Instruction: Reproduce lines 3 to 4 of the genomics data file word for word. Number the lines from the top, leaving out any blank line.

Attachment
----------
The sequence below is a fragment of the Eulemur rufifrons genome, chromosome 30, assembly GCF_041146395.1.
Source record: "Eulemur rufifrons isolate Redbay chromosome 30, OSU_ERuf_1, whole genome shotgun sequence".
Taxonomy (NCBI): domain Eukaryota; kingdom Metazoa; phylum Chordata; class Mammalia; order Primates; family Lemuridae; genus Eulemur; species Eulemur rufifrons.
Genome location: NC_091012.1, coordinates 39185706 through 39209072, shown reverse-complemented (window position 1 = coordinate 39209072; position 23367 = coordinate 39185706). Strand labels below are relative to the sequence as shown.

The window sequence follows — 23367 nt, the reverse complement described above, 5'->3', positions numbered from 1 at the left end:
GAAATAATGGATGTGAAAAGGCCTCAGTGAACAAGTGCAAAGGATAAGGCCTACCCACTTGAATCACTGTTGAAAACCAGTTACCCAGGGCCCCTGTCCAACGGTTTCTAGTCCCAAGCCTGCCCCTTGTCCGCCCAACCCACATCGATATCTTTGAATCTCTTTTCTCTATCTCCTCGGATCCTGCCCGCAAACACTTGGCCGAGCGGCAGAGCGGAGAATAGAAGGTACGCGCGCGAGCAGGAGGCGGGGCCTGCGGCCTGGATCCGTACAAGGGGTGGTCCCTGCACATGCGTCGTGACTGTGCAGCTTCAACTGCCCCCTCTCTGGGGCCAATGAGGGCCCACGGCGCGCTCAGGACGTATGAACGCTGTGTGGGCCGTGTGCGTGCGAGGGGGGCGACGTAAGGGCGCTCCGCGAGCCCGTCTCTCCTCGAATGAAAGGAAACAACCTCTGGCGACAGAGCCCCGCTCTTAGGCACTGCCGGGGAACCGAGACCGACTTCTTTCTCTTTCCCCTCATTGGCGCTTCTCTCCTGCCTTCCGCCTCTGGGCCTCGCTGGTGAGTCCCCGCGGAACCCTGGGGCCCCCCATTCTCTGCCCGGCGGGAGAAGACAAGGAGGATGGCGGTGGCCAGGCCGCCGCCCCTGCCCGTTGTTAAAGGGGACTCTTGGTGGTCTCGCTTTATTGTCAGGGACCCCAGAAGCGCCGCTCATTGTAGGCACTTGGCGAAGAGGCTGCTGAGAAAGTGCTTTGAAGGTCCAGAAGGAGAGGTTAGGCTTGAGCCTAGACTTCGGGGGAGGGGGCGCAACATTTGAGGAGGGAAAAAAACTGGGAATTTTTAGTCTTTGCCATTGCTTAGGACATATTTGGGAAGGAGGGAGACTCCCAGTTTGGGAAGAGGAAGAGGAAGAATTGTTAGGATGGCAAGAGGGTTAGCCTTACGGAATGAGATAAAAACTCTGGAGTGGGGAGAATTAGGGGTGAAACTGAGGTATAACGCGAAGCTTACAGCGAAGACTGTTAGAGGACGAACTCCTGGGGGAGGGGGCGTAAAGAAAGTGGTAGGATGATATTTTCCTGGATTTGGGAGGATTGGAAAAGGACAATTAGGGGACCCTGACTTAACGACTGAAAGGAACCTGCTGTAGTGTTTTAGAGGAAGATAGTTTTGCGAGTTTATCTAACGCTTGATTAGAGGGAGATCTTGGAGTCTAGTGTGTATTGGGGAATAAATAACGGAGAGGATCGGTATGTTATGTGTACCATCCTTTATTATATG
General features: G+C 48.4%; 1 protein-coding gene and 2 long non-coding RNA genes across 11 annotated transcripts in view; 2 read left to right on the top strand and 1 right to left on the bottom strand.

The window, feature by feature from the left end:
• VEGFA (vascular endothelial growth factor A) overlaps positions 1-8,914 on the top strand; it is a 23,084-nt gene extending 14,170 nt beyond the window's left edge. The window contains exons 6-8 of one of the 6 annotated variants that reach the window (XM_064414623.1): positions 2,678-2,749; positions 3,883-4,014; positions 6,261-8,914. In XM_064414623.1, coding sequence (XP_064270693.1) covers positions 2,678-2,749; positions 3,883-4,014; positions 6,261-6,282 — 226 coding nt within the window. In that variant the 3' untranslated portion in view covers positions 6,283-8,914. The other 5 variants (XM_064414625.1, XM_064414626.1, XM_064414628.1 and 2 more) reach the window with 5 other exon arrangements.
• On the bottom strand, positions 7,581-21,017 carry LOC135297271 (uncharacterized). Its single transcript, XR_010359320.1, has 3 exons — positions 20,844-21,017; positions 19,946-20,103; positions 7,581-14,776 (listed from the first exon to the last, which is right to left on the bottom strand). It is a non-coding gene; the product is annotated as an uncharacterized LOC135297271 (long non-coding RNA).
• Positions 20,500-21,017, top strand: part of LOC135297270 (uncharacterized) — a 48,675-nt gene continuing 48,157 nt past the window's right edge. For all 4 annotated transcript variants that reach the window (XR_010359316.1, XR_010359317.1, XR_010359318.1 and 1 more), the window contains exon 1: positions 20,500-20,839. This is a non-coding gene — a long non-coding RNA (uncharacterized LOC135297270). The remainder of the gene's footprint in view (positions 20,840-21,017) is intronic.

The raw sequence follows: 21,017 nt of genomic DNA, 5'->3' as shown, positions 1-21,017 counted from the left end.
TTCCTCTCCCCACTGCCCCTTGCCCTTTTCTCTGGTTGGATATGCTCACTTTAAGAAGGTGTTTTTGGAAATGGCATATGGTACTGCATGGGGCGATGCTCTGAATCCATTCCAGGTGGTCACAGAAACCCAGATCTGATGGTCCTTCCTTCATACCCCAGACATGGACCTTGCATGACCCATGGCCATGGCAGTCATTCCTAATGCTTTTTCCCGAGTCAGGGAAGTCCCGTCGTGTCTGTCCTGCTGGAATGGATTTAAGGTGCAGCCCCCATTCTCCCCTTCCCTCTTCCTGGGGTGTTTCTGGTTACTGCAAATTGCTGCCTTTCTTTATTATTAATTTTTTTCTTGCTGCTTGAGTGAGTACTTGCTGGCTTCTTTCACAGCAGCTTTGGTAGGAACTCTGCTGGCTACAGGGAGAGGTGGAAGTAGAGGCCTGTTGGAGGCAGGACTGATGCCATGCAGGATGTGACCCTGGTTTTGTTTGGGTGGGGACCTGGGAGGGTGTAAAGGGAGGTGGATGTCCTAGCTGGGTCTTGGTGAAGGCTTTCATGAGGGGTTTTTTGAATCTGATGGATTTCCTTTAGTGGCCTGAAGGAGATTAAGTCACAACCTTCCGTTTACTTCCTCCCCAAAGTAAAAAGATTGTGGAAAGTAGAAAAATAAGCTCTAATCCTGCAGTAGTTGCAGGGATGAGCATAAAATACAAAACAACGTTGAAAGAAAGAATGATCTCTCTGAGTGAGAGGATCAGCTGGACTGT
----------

Taxonomy (NCBI): domain Eukaryota; kingdom Metazoa; phylum Chordata; class Mammalia; order Primates; family Lemuridae; genus Eulemur; species Eulemur rufifrons.
Genome location: NC_091012.1, coordinates 39185706 through 39209072, shown reverse-complemented (window position 1 = coordinate 39209072; position 23367 = coordinate 39185706). Strand labels below are relative to the sequence as shown.